Flexible Spending Account Deadlines: Time To Stock Up On Over-The-Counter Medicine?

It’s that time of year again, to frantically use up any remaining balances in our Flexible Spending Accounts (FSA). This year, it may be good to stock up on over-the-counter (OTC) medications that you use regularly. (Watch out for expiration dates, but read this Harvard Medical School article first before throwing anything out.)

Effective January 1, 2011, the cost of OTC medications will no longer be payable through a FSA, unless the medication was prescribed by a doctor. If your FSA administrator allows you a certain grace period in 2011 to use leftover funds from the 2010 calendar year, the your actual purchase date must still be before 12/31 to remain eligible. The change does not affect insulin, even if purchased without a prescription, or other health care expenses such as medical devices, eye glasses, contact lenses, co-pays and deductibles. [IRS FAQ]

If you still need certain OTC drugs in 2011, you can always ask your primary doctor to write a prescription for them during your annual checkup. In addition, Target and Walmart offer 30-day supplies for $4 and 90-day supplies for $10 on many generic drugs.

Quick Ideas For Last-Minute FSA Spending

  • Advanced refill of prescriptions
  • Eye exams
  • Contact lenses and lens solution
  • Pain killers
  • Cold and flu medicines
  • First aid supplies for emergency kits
  • Condoms and other birth control items
  • Ear plugs
  • Acne medication

If you’re looking for detailed guidance on what is eligible or not, check out these handy guides from health insurer Aetna and from administrator Conexis.

Honestly, I wonder when this whole guess-how-sick-you’ll-be-this-year madness will finally end. If this is our money, why shouldn’t it just roll over every year until we use it for a valid medical expense? Health Savings Accounts have already been around for years now, we can use the existing infrastructure.

Comments

  1. I agree, flexible spending accounts (FSAs) are often more of a hassle than they’re worth. Health savings accounts (HSAs) are much better, because you roll over and keep the pre-tax money you’ve set aside in them year after year. Unfortunately, HSAs are only available if you enroll in a high-deductible health insurance plan – another gamble. Even though I anticipate a higher tax bill next year, I declined participation in my FSA when they wouldn’t let me contribute less than their $300 minimum. I can see how FSAs are valuable if you or a dependent have a chronic illness that you know you’ll have to manage, so the guaranteed tax write-off is a good deal. But for me, after overestimating my contribution this year and recently buying nearly $500 worth of contact lenses and solution, I was just like screw it.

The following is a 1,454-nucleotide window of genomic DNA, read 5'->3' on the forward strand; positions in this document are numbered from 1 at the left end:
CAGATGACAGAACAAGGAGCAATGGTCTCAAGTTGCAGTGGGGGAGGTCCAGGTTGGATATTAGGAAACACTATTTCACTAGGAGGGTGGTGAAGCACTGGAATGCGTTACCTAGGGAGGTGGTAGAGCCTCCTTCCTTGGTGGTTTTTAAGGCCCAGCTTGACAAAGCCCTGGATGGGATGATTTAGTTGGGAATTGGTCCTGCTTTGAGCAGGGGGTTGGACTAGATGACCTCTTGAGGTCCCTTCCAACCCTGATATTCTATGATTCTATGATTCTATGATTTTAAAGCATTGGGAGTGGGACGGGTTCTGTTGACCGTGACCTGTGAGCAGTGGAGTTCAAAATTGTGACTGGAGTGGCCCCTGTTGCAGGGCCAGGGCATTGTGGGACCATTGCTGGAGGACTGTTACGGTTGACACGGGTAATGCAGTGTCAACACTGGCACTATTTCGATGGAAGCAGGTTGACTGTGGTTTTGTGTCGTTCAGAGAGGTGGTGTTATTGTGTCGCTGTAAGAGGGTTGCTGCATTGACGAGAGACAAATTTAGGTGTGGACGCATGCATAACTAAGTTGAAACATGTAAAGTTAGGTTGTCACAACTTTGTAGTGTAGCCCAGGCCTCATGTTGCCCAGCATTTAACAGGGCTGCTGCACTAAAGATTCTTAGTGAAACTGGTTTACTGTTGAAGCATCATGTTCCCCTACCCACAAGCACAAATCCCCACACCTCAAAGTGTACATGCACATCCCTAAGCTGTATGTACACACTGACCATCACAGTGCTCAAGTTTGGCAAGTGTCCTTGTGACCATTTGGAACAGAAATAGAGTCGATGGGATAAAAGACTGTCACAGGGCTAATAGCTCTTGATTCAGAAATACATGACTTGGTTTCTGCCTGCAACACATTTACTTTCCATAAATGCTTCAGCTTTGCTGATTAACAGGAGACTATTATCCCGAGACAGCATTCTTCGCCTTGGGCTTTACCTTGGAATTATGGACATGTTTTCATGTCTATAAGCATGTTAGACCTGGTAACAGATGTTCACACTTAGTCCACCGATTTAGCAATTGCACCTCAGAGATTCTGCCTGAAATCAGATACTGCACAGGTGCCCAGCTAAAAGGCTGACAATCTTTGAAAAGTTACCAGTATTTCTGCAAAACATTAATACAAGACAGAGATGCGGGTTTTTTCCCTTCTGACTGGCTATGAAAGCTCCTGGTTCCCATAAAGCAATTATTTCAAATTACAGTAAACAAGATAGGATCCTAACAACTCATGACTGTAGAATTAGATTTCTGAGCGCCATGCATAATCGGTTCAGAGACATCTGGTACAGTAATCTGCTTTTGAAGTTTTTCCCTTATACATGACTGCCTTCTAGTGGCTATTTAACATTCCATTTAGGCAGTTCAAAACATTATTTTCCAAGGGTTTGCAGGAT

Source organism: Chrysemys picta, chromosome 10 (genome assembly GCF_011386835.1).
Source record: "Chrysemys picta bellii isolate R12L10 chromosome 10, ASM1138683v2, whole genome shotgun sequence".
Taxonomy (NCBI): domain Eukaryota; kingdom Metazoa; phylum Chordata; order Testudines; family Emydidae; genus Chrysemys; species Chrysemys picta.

2. I have a standard Health Savings Account, not a flexible one, and it rolls over the funds to the next year without having to run out and figure out how to spend the remainder. Of course to have a standard HSA you have to have a high-deducible health plan…

  3. I am a pharmacist by education (but never practiced pharmacy). Whatever I learned in the pharmacy school, I apply in real life. When it comes to expiration date of the medicines, I use dry dosage forms like tablets upto 3 years after expiration, capsules 1 year after expiration, liquid dosage forms, I discard almost after 6 months of opening the bottle. And of course, this also depends on the medications that these dosage forms contain. The main question here is, how a layman would understand which medicine to use and which one not?

    Honestly, I am shocked at the article you site from Harvard Medical School.

  4. Be careful buying too much of the OTC items. I’ve read a couple of places where the IRS has disallowed some expenditures because the taxpayer bought an unusually large amount trying to stock up at the last minute. A few months worth of stuff will probably fly, but I wouldn’t go out and buy 10 bottles of cough syrup.

  5. always found the FSA to be interesting for reasons you concluded on. i prefer the HSA.

    that said, keep an eye out for expiration dates!

  6. What a stupid article from Harvard Medical School. Essentially, they are saying, “expiration dates don’t mean squat, but you are on your own if you want to take them!”.

    Yeah, thank you very much!!!

  7. So, is HSA still OK to buy OTC after new year?

  8. I think it is really weird for the rules to be changing in the middle of the FSA plan year. Our FSA plan was set in May based on usage of OTC for the entire plan year, now we’re stuck with too much in there to be able to effectively use up by the end of the calendar year.

  9. Another way to spend last minute FSA is getting updates on vaccines, especially if you are planning a trip in 2011.

  10. Another thing that’s not mentioned…use mail-order pharmacies to stock up on the next 3 months of any recurring prescriptions (meds for allergy, birth control, blood pressure etc.)

Speak Your Mind

*